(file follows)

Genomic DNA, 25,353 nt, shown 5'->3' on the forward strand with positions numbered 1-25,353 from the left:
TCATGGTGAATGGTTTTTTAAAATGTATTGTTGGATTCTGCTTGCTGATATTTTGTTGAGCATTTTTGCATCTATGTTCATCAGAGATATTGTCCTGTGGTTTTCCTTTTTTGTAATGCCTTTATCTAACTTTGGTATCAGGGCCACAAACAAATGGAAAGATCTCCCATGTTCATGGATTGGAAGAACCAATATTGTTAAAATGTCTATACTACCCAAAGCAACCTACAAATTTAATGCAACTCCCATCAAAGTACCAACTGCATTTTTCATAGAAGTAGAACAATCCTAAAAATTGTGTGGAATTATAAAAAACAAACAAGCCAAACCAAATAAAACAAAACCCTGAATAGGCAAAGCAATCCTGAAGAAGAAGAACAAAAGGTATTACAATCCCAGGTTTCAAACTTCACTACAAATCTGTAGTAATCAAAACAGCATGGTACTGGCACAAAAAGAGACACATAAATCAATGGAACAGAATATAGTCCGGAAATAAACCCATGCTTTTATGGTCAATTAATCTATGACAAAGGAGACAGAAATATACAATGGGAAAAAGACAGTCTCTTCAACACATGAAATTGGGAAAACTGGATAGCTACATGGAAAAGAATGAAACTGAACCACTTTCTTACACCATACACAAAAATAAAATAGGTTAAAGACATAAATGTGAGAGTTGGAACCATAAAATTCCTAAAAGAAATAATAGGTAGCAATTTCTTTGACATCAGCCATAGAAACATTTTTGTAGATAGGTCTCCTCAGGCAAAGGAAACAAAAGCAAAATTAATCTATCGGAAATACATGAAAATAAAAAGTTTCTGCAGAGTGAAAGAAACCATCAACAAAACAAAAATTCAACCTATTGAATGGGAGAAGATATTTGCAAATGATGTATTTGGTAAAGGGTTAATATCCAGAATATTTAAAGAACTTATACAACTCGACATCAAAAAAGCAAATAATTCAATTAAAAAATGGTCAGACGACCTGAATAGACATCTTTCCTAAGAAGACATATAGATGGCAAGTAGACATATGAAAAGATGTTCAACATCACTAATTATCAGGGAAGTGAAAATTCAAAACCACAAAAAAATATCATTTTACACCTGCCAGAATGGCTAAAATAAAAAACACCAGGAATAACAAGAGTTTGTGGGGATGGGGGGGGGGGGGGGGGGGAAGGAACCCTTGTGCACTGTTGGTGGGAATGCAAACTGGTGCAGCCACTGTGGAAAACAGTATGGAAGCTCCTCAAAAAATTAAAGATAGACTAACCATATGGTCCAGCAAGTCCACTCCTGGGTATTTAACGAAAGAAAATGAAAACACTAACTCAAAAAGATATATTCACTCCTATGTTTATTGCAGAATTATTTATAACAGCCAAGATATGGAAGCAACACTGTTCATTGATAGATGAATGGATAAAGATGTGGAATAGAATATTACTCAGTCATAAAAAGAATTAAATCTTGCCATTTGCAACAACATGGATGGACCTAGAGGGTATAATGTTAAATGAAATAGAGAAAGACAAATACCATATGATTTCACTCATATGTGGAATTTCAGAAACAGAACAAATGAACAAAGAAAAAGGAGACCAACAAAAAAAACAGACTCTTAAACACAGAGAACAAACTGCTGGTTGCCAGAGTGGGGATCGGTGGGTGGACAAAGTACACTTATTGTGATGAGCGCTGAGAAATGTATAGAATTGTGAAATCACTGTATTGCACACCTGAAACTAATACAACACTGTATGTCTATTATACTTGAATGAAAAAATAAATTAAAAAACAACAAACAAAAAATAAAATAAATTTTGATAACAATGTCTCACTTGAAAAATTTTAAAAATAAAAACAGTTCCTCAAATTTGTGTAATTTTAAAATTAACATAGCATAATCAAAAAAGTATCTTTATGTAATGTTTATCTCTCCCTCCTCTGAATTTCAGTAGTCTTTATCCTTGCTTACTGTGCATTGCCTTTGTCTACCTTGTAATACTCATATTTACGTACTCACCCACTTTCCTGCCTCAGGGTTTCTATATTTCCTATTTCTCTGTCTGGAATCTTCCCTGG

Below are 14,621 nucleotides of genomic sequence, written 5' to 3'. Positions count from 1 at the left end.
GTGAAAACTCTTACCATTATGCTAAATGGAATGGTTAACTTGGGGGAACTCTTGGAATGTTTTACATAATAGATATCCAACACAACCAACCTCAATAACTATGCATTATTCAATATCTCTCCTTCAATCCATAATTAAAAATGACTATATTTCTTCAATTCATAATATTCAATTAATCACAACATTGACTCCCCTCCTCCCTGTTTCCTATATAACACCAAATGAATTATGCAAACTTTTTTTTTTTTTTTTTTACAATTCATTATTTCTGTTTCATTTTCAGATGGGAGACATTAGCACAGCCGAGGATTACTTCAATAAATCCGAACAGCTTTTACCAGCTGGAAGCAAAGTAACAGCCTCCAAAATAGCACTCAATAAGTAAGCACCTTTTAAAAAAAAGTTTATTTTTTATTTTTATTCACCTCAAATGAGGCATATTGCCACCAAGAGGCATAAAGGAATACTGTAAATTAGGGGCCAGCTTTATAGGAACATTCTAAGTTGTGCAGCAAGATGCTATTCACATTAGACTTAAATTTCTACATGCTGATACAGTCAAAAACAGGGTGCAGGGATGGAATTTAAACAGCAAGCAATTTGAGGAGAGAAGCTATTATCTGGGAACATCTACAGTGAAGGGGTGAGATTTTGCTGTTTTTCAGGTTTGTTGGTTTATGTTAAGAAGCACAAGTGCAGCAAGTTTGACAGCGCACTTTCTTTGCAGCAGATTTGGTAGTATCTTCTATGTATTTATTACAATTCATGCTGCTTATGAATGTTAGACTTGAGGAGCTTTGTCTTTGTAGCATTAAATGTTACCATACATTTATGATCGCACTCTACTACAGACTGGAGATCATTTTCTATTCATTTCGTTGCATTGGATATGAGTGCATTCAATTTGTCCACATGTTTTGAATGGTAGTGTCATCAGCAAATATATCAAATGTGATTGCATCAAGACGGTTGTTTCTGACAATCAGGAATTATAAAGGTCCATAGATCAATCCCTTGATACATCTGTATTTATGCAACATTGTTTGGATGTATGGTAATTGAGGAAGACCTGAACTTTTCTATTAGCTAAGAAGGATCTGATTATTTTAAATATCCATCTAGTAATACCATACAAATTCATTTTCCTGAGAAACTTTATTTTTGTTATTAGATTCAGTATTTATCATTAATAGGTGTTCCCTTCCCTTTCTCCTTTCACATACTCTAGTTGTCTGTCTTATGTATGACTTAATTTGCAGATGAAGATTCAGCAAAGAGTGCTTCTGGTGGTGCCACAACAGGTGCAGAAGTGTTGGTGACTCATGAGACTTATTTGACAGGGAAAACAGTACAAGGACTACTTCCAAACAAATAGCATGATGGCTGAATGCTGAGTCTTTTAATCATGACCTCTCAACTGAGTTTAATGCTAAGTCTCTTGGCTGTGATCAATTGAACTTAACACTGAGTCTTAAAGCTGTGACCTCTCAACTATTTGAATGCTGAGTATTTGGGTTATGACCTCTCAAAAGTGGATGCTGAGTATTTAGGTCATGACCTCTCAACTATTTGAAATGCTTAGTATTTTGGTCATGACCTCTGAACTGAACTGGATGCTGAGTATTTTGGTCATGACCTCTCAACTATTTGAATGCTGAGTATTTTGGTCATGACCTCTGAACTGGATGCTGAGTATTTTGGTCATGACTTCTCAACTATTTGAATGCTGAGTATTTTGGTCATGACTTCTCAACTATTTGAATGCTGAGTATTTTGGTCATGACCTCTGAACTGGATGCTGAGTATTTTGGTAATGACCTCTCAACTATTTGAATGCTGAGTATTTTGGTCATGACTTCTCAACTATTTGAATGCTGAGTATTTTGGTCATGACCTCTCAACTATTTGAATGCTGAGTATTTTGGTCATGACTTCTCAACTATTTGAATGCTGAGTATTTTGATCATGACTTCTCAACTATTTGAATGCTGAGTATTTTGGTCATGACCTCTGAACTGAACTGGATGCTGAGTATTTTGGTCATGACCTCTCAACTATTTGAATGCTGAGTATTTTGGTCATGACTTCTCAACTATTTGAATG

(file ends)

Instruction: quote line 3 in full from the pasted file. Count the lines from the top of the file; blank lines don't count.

Below are 14,621 nucleotides of genomic sequence, written 5' to 3'. Positions count from 1 at the left end.